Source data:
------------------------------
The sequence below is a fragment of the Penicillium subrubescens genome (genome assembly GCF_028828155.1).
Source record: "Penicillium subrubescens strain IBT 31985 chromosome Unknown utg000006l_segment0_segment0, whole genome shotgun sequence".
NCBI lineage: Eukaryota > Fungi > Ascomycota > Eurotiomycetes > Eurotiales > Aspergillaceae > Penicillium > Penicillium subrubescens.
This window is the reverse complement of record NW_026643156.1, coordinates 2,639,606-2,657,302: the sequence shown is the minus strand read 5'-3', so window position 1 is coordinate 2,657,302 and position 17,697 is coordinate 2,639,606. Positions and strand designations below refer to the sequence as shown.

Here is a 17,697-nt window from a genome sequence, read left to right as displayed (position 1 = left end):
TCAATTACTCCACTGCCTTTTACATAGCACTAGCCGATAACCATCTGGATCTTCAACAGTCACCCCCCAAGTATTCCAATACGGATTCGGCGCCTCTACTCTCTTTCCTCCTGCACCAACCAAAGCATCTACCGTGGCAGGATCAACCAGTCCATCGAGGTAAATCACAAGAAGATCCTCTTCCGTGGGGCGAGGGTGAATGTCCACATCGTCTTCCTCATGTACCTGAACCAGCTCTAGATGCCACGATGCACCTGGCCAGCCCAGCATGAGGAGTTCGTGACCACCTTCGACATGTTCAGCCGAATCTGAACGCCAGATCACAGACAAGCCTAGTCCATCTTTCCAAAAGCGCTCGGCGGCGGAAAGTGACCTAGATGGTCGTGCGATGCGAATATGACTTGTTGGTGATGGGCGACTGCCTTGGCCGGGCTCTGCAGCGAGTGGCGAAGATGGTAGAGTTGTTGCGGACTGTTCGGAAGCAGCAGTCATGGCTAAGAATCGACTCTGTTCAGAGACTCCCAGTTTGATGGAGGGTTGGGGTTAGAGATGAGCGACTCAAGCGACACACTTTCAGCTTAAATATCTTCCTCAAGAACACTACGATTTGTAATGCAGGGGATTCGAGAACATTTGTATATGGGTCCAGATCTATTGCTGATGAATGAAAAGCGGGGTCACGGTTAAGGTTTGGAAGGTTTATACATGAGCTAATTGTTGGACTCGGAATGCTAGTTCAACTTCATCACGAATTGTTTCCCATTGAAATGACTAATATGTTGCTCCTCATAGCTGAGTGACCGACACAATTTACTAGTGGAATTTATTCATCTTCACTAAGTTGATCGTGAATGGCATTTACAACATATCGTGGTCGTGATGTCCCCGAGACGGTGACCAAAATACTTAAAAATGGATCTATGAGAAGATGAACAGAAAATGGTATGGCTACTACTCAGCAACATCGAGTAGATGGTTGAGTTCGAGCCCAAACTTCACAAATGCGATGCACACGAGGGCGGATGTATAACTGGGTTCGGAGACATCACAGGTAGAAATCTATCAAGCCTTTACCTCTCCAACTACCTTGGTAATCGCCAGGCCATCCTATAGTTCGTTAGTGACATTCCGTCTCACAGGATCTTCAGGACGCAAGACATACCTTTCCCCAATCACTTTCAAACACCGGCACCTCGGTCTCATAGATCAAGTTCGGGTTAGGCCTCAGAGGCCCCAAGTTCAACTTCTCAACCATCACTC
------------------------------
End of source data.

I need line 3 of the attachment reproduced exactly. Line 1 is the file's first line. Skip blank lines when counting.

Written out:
NCBI lineage: Eukaryota > Fungi > Ascomycota > Eurotiomycetes > Eurotiales > Aspergillaceae > Penicillium > Penicillium subrubescens.